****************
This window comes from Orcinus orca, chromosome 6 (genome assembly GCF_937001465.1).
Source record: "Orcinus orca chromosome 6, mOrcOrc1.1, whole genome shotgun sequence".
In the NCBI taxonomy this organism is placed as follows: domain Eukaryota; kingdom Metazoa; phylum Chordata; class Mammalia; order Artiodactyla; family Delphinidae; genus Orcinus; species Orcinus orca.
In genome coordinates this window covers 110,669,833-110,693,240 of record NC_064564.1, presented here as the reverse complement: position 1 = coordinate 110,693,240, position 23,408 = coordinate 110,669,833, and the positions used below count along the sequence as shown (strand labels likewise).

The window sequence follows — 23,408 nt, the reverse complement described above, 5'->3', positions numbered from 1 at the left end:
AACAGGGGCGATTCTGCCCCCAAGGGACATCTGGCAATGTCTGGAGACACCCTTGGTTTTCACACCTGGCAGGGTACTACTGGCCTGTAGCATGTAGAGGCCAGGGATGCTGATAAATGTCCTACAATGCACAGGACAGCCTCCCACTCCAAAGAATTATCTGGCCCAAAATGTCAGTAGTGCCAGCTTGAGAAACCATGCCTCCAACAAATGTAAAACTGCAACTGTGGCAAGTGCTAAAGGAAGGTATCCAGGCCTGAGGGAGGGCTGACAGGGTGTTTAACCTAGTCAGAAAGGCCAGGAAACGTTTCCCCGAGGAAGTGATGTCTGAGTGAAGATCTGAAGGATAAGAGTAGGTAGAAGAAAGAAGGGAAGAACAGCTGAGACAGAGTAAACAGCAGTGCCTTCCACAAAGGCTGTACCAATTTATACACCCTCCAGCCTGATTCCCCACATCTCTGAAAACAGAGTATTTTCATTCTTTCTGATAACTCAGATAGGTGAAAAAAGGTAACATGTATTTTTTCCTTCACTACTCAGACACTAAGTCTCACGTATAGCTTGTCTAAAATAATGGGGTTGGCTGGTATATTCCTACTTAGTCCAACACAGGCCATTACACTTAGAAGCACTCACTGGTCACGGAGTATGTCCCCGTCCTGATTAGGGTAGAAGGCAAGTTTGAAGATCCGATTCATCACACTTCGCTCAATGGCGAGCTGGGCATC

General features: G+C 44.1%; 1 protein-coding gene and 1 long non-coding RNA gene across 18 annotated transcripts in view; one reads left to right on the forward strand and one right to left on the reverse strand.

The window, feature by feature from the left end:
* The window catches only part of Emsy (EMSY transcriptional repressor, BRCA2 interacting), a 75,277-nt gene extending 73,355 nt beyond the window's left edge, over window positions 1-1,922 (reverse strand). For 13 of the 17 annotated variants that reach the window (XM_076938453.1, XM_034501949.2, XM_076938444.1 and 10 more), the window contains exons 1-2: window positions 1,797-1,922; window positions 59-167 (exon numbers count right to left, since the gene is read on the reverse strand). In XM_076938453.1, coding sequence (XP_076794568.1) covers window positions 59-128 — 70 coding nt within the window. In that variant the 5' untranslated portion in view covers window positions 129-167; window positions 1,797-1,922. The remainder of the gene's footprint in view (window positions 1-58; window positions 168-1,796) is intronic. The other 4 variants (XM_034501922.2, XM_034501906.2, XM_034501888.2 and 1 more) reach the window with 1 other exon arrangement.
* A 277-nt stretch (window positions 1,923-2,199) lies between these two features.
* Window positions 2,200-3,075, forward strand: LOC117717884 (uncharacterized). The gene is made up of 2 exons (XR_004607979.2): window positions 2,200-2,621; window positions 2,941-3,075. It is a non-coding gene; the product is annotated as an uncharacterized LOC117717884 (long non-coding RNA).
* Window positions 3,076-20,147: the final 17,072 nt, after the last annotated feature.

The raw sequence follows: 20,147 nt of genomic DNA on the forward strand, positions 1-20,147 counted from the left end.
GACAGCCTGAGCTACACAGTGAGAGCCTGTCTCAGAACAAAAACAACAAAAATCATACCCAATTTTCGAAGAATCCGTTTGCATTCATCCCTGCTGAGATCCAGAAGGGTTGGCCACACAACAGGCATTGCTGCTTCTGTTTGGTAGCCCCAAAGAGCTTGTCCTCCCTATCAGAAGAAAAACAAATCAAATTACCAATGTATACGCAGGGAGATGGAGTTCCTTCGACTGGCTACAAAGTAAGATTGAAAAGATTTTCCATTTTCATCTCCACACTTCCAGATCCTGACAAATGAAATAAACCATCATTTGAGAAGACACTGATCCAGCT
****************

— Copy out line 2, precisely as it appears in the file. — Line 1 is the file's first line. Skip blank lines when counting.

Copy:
Source record: "Orcinus orca chromosome 6, mOrcOrc1.1, whole genome shotgun sequence".